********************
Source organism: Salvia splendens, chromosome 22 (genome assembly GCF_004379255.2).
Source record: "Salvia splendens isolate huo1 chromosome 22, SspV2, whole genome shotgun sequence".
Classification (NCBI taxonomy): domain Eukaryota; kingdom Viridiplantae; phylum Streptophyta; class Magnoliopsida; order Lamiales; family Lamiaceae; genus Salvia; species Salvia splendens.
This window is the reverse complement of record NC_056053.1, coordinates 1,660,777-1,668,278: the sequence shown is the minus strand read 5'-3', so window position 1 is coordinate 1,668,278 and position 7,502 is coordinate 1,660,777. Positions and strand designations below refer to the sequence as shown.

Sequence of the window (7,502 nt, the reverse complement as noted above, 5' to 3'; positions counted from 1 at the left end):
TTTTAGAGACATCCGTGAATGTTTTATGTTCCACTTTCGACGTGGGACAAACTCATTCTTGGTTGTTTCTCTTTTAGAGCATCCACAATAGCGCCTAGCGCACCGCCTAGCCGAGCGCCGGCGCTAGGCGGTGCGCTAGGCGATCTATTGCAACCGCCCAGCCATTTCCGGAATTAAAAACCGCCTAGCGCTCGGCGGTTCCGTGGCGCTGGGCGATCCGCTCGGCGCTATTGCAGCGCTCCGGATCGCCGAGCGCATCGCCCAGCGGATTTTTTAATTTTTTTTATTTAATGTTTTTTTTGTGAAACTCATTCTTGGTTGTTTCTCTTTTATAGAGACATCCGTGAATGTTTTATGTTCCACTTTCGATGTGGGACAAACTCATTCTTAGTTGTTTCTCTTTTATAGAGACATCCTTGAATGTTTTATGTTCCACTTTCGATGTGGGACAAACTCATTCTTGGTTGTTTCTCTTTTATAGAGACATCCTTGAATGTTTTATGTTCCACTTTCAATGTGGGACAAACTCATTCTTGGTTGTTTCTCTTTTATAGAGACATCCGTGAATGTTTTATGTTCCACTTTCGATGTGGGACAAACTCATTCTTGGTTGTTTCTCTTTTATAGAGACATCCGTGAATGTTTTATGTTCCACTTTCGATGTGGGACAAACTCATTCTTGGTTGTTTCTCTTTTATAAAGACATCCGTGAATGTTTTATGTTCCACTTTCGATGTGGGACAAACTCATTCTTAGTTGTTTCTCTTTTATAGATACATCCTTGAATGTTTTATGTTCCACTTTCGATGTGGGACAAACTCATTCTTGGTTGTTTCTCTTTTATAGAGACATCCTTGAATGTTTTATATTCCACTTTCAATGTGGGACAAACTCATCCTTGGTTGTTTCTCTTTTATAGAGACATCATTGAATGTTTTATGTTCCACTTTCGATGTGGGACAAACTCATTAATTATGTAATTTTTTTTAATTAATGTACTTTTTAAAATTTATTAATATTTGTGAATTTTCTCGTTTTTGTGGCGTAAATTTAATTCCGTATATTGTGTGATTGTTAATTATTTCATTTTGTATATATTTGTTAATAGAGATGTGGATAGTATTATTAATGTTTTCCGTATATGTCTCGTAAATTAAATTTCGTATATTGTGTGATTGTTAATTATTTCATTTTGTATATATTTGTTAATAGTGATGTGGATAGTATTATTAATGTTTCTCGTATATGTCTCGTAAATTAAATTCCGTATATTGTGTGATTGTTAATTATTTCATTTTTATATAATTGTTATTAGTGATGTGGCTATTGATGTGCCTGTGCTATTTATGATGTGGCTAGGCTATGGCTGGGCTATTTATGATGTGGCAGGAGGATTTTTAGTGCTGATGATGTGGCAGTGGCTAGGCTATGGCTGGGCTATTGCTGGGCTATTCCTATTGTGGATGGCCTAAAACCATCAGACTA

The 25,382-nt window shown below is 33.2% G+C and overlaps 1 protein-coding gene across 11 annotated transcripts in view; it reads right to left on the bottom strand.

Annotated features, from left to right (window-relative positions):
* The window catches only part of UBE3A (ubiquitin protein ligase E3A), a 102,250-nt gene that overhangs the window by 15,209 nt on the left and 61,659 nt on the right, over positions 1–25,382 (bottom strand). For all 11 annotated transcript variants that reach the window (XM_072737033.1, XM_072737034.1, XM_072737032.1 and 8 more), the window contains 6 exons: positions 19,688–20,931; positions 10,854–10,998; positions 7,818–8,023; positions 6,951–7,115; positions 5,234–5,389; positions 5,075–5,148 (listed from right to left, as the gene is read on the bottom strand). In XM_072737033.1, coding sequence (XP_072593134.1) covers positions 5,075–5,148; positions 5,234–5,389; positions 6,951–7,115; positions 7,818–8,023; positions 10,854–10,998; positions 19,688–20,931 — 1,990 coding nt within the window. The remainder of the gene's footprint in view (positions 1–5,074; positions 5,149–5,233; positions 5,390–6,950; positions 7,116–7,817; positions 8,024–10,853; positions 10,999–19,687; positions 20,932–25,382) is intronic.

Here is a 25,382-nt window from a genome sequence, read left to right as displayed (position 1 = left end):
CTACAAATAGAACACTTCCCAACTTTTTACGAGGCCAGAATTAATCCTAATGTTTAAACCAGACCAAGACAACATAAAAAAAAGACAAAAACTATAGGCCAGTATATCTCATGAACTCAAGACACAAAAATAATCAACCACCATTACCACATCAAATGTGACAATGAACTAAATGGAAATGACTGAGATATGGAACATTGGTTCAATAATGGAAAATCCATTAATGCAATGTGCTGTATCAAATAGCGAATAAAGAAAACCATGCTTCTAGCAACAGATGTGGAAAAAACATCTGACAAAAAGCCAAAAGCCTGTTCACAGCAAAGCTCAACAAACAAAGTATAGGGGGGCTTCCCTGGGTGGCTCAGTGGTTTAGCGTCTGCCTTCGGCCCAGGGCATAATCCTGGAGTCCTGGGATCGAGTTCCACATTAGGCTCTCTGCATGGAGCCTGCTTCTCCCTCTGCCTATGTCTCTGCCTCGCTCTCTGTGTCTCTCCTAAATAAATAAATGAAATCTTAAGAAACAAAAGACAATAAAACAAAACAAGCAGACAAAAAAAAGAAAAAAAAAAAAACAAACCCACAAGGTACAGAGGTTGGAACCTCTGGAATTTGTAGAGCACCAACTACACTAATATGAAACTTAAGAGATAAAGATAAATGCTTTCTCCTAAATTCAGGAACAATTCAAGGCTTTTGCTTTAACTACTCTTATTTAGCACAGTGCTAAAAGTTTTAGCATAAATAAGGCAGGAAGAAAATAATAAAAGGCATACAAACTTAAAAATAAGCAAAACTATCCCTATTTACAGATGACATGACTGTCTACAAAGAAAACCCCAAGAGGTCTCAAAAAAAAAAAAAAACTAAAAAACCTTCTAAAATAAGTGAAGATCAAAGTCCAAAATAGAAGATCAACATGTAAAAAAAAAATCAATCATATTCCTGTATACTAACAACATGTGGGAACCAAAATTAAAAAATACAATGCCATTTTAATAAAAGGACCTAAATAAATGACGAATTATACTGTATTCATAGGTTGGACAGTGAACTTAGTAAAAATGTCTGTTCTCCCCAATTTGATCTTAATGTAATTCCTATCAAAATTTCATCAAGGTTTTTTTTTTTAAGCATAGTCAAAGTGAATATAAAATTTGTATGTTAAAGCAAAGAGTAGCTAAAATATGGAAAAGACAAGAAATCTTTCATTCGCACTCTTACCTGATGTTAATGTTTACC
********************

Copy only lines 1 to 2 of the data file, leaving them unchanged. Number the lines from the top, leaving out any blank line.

Source organism: Salvia splendens, chromosome 22 (genome assembly GCF_004379255.2).
Source record: "Salvia splendens isolate huo1 chromosome 22, SspV2, whole genome shotgun sequence".